There’s a chill in the air, leaves are changing, and everyone you know is talking about what they’re going to be this year for Halloween. That can only mean one thing: autumn is finally here!
Autumn is quite dramatic here in the Pacific Northwest as our dense forests turn dozens of different shades of red, yellow, and orange. One of the most striking trees you’ll see this fall is the stately maple tree. With over one hundred different varieties, there are plenty of options on your figurative palet. Fall provides a unique opportunity for the home arborists to make their property shift and change with the seasons, and here at Mr. Tree, we’re happy to help you achieve your vision!
Here are some maple tree varieties you can add to your property that will bring charm not only this fall, but for seasons to come as well.
The name alone tells you the most distinctive feature of this maple tree. It’s no understatement, either. The leaves of a bigleaf maple can grow to be over a foot across, giving it the largest leaves of any maple tree. In fall, those huge leaves turn spectacular shades of yellow and gold. It grows abundantly through the Pacific Northwest, enjoying the temperate climate of the region. The bigleaf maple looms high in the forest, reaching heights of up to eighty feet.
With a canopy that can spread out to fifty feet and such wide leaves, the bigleaf maple makes an excellent shade tree. You’ll be particularly grateful for that wide canopy in the summer when all that shade helps you beat the heat. While the coloration in fall is beautiful, the large leaves this maple tree is known for can be quite a chore to clean up once they start falling from the branches. Still, if you have the space and don’t mind raking, the bigleaf maple can be an excellent feature on any property.
The elegant Japanese maple is a wonderful feature in any landscape design. The many different cultivars of the Japanese maple give plenty of options for color, size, and shape, giving you some room for design. Leaves range from green to red in the summer, and they can range in size from a small shrub to twenty plus feet tall. They respond well to training, allowing you to guide and shape the tree to fit your needs.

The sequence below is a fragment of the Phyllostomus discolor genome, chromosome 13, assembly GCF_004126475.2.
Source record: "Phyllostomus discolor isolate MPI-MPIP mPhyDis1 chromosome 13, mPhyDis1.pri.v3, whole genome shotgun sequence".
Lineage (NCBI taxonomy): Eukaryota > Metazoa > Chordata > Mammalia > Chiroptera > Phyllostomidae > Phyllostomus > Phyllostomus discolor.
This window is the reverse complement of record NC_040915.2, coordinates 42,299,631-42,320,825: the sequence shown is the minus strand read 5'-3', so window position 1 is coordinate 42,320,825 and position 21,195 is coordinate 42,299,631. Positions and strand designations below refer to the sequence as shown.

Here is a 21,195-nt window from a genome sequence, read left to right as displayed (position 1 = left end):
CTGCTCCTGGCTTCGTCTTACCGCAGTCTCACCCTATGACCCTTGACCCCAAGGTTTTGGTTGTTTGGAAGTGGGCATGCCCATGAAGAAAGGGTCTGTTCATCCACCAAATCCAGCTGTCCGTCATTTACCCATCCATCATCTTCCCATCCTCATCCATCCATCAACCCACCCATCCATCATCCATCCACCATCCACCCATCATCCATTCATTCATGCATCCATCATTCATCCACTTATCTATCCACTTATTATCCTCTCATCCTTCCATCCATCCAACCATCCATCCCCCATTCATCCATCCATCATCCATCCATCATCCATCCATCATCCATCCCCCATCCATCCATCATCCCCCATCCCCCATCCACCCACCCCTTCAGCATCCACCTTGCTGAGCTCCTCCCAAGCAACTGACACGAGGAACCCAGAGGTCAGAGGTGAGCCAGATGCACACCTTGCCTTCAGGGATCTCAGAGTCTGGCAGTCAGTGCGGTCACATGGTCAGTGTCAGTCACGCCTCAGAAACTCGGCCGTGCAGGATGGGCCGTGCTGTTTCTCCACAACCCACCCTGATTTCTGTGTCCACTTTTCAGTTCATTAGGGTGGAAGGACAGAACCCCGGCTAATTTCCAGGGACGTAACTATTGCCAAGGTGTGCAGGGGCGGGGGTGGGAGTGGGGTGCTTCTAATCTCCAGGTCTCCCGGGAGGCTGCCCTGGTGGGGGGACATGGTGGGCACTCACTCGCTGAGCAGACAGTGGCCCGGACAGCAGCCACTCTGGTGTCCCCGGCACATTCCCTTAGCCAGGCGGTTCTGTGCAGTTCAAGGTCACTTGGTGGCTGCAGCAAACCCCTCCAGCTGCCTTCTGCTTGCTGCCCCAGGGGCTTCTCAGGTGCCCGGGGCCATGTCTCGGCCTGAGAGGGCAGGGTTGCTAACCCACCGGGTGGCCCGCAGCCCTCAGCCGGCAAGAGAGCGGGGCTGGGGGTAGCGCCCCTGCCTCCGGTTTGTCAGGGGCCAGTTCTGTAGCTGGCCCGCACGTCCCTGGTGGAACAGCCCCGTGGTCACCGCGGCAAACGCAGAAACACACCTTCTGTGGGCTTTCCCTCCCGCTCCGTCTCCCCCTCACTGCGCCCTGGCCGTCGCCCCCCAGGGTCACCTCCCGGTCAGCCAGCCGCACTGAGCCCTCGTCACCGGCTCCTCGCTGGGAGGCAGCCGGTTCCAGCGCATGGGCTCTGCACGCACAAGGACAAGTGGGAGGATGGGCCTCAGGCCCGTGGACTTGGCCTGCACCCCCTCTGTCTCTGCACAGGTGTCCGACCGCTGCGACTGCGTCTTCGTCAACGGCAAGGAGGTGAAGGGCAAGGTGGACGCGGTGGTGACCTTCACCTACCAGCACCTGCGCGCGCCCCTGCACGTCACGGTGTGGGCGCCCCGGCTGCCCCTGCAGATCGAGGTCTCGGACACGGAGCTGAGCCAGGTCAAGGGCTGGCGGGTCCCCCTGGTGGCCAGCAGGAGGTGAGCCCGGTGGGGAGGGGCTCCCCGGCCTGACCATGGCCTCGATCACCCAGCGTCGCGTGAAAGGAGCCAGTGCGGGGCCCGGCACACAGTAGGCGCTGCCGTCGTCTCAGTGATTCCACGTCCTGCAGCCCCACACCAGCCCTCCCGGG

Japanese maples are handsome enough to stand alone, but they also work well as an accent or as part of a backdrop. With proper care, you can even cultivate them as a bonsai tree. With so many ways to adapt the Japanese maple to your own property, you’ll be sure to find a place for it near your home.
If the sugar maple looks familiar, there’s probably a good reason why. Found all over the forests of the Northeast U.S., it’s been made the state tree of New York, Vermont, West Virginia, and Wisconsin. Some people will even tell you that it’s the maple tree featured on the Canadian flag. Clearly, the sugar maple is beloved by many, so why not bring such a famous tree to your own property?
While this maple tree has long been valued for its lumber and syrup production, it’s also widely used in public and private landscaping design. The sugar maple can grow up to seventy-five feet in such projects, but larger ones have been found in the wild. Its single straight trunk, pointed crown, and wide branches are all attractive features for gardeners across the country. What the tree is really known for, though, is its seasonal colorations. The bright fall foliage of the sugar maple is a major part of New England’s reputation for beautiful fall color. Its leaves can turn a multitude of yellow and orange shades, creating quite a dramatic effect.
If you’re looking for something tried and true, the sugar maple might be the maple for you.
Taking its name from the silvery undersides of its leaves, the silver maple is a wonderful addition to any property. It can be transplanted easily when small and grows quickly once planted. The silver leaves become even more apparent with a breeze, creating a shimmering effect as it flutters in the wind. It became quite popular as an ornamental tree in the fifties, due to its fast growth and tolerance to urban environments. There are, however, a few things you should consider before planting one on your property.
First, ensure you have enough space for its wide-spreading root system. There’s no reason to have your sidewalk destroyed by your own landscaping. Second, know that this maple tree requires plenty of love and care. If not pruned and trimmed, the silver maple can quickly lose its form. Additionally, its fast growth leads to softer wood, which in turn leads to branches breaking in bad weather. With plenty of attention though, you’ll have a wonderful shade tree for the summer.
Native to the Pacific Northwest, the vine maple has found a home in both the evergreen forests and the yards of local homes. It tends to be a bit smaller than other maple trees, generally growing to about fifteen to twenty feet. Since it is typically found in the understory of forests, it can live comfortably in both open sunlight and in the shade. It grows multiple trunks, each reaching out to find the best source of light.
The shape of a vine maple will actually depend on where it is planted, the light or lack thereof helping inform it’s growth. In open sunlight, it will grow in an upright fashion. When grown in the shade, its branches will spread out more openly. The branches and trunks are also easily trained, allowing the creative gardener to coax it into the shape or design they want.
The vine maple’s light flexibility and pliable branches have made it a favored choice of gardeners in the Pacific Northwest, particularly those looking to work with trees well suited to the region.